Daniel Roberts did a lot in his 66 years (1841 – 1907). He was an Episcopal priest. He was also a private in the Civil War, a president of the New Hampshire historical society, a chaplain of the Grand Army of the Republic, and a member of the Knights Templar. In other words, he was an active member of the church and an active citizen of the United States.
Maybe this is where his one hymn might have something to say to those of us who also have a foot in both worlds. I am a Christian, born and bred. I am an American, born and bred. If I wrote a hymn that reflected both identities… would it sound anything like this?
Well – probably not. I’m not a musician, and I don’t have much in common with this man from the 19th century. But this week I have more in common with Daniel Roberts than on any other week of the year. It’s the Fourth of July, Independence Day, and this same holiday was the occasion for Roberts to write “God of the Ages” (except for Roberts it was a sweet centennial, back in 1876).
So let’s take a look at this hymn. 142 years later, does it tell us anything about being a Christian and an American?
God of the ages, whose almighty hand
leads forth in beauty all the starry band
of shining worlds in splendor through the skies,
our grateful songs before thy throne arise.
As someone who’s fond of backpacking and snowboarding and the out-of-doors in general, I like this first verse. It tells me that God has always been our God – and we see evidence of God’s handiwork in the starry night sky. So we praise God!
Thy love divine hath led us in the past;
in this free land with thee our lot is cast;
be thou our ruler, guardian, guide, and stay,
thy Word our law, thy paths our chosen way.
God got us here to this land where we’re free. But there’s a funny thing about the gift of freedom: if we’re really free, it can leave us wandering and in need for direction. So we ask God to guide us, as God has before – to show us the Way.
From war’s alarms, from deadly pestilence,
be thy strong arm our ever sure defense;
thy true religion in our hearts increase;
thy bounteous goodness nourish us in peace.
Now this one is interesting.
Roberts asks God to protect America from war and pestilence – to be America’s “strong arm.” Yet we’ve not been free of war since 1876: the Spanish-American War (1898), WWI (1914-1918), WWII (1939-1945), the Korean War (1950-1953), the Vietnam War (1960-1975), the Persian Gulf War (1990-1991), and the invasions of Afghanistan and Iraq (2001, 2003), just to name the major ones. Neither have we been immune to pestilence: there’s been things like Tyhoid Mary (1906-1907), Spanish flu (1918), diphtheria (1921-1925), polio (peaking from 1916-1955), and currently, an opioid epidemic.
Apparently Roberts’ musical prayer fell on deaf ears. God has not protected us from war or pestilence.
But what has been true in the past 142 years was also true in the first 100 years of our country’s existence. When Roberts wrote “God of the Ages” there had already been the Revolutionary War (1775-1783), the War of 1812, the Mexican-American War (1946-1848), and the Civil War (1861-1865). And there had already been yellow fever (1793), scarlet fever (starting in 1858), and cholera (three waves between 1832 and 1866).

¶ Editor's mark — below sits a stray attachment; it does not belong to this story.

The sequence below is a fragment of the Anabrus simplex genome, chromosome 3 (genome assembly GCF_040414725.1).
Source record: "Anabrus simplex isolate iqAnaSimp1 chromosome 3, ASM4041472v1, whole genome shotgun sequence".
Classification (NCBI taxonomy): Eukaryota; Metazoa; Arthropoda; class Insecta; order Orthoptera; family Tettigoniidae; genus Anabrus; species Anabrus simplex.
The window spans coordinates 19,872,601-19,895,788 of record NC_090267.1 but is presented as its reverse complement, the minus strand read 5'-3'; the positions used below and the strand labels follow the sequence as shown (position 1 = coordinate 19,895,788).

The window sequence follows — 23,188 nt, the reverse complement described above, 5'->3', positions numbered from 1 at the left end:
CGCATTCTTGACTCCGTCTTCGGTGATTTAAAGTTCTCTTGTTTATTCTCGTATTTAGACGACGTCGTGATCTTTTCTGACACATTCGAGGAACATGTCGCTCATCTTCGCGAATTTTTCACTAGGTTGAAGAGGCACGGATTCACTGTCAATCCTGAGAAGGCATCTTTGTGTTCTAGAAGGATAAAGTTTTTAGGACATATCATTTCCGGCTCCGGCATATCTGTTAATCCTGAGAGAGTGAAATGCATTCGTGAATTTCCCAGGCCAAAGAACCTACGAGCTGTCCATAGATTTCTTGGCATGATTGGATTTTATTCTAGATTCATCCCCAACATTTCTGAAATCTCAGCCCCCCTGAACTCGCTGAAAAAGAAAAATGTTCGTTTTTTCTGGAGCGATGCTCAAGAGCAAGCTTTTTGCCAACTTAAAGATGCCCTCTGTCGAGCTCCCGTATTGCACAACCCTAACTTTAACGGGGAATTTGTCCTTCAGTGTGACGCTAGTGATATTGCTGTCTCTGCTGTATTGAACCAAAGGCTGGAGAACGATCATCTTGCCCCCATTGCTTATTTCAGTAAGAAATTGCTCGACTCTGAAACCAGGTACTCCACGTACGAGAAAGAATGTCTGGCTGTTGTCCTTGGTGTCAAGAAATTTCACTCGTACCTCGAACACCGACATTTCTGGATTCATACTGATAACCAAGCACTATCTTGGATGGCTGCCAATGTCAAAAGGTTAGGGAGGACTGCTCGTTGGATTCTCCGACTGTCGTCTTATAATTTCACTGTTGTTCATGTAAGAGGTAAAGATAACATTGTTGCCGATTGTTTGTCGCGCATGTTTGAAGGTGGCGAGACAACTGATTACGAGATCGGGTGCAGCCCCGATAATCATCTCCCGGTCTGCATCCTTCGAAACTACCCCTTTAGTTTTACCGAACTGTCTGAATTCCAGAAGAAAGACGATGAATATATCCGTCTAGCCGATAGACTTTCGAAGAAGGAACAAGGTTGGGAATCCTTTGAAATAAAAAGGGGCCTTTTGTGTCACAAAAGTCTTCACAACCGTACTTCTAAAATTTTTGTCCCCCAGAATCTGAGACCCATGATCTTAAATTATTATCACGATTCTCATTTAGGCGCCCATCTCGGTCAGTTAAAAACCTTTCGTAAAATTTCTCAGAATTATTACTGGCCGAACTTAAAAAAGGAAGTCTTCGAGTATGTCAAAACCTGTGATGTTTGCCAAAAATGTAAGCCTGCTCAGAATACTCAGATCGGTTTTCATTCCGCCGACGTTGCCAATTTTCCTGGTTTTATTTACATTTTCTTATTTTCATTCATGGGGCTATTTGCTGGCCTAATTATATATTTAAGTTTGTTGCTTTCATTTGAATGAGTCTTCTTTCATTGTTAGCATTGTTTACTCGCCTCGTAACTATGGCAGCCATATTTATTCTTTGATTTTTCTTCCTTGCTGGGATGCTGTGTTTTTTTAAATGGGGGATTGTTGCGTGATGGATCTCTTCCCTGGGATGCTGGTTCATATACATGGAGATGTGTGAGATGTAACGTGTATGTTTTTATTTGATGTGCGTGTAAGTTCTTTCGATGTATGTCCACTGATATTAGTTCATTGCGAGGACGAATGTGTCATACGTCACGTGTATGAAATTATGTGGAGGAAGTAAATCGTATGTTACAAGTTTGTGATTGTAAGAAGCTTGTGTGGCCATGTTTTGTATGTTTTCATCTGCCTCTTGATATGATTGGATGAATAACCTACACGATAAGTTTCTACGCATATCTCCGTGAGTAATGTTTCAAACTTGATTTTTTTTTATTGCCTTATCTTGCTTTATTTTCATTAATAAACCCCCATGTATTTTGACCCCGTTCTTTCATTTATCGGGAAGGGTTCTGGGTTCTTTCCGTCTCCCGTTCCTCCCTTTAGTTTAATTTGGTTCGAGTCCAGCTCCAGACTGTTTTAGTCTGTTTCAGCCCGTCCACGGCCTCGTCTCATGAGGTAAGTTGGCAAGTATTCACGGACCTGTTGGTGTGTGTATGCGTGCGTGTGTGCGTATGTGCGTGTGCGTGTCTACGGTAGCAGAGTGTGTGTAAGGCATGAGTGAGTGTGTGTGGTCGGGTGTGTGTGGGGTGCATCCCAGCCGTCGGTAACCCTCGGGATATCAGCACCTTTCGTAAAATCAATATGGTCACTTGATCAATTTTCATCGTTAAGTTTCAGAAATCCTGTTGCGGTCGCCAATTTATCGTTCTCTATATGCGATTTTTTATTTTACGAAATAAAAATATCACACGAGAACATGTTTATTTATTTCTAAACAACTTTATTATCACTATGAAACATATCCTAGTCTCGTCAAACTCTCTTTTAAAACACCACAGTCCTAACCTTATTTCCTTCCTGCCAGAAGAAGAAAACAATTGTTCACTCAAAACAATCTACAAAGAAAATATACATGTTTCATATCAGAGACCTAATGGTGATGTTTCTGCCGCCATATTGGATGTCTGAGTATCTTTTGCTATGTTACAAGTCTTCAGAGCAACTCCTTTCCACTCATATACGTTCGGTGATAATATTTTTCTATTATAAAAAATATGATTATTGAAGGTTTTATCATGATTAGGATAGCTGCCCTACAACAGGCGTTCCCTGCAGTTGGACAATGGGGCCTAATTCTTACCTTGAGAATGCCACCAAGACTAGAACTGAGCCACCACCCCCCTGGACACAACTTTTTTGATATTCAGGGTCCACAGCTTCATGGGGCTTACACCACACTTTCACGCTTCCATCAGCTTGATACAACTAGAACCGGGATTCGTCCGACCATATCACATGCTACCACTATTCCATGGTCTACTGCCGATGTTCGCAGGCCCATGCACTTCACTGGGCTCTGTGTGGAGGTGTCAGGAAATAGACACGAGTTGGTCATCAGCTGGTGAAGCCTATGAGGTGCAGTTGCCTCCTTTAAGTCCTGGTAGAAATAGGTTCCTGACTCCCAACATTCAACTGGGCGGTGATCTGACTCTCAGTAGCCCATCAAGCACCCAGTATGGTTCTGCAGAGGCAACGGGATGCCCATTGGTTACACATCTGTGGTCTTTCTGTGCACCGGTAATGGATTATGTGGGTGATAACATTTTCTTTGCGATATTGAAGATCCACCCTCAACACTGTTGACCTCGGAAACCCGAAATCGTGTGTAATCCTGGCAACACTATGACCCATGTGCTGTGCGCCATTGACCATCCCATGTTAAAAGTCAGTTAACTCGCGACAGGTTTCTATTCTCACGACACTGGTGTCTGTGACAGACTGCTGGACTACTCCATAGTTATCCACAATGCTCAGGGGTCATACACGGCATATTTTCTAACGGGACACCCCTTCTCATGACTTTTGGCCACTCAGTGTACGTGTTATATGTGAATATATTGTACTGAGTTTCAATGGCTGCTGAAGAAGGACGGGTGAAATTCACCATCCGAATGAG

Which begs the question: Why was Roberts praying for something God obviously wasn’t giving?
Well – why do any of us?
We pray for loved ones to be healed, income to be secured, relationships to be reconciled. We pray for peace – impossible but much-needed peace – and it never comes. Yet we keep praying.
Are we dense? Are we not taking the hint? Should we stop praying?
No. No. No.
In the same stanza, Roberts asks for God to increase the “true religion,” to nourish us with God’s goodness. It’s as though Roberts acknowledges that God is not a cosmic vending machine, where we insert prayers and receive the selected answer from slot A-5. It doesn’t work like that – not for us as individuals and not for us as a country. Sometimes I know exactly why: because out of ignorance of selfishness (or both) we pray for things that would ultimately be bad for us. But other times, I don’t know why. Why not keep us from war and pestilence, God? I don’t know.
But we keep turning to God, and we keep asking anyway. Jesus’ teaching on prayer reinforces that this isn’t annoying God – just the opposite, God encourages it. We’re to pray to God like a neighbor nagging in the middle of the night to borrow some bread. We keep at it, until our prayer is answered… or we realize that our prayer needs to be changed.
This is how Roberts prayed for America. And this is how we should, too.
When we look at our country, we might be tempted to throw our hands up in desperation… and throw in the towel as far as prayer is concerned. We’re too divided for reconciliation; too addicted for healing; too poor to have enough; too bloodthirsty for peace. Our problems are too complicated for resolution. Why bother praying for things that never seem to come?
We pray because we’re Christian, and because we’re American. Our faith gives us hope.
As we celebrate Independence Day this week, let’s commit ourselves to pray for our country every day. Pray for ideals that seem impossible, like peace and justice and true freedom for all. And if you lack the words on your own, use Roberts’:
Refresh thy people on their toilsome way;
lead us from night to never-ending day;
fill all our lives with love and grace divine,
and glory, laud, and praise be ever thine.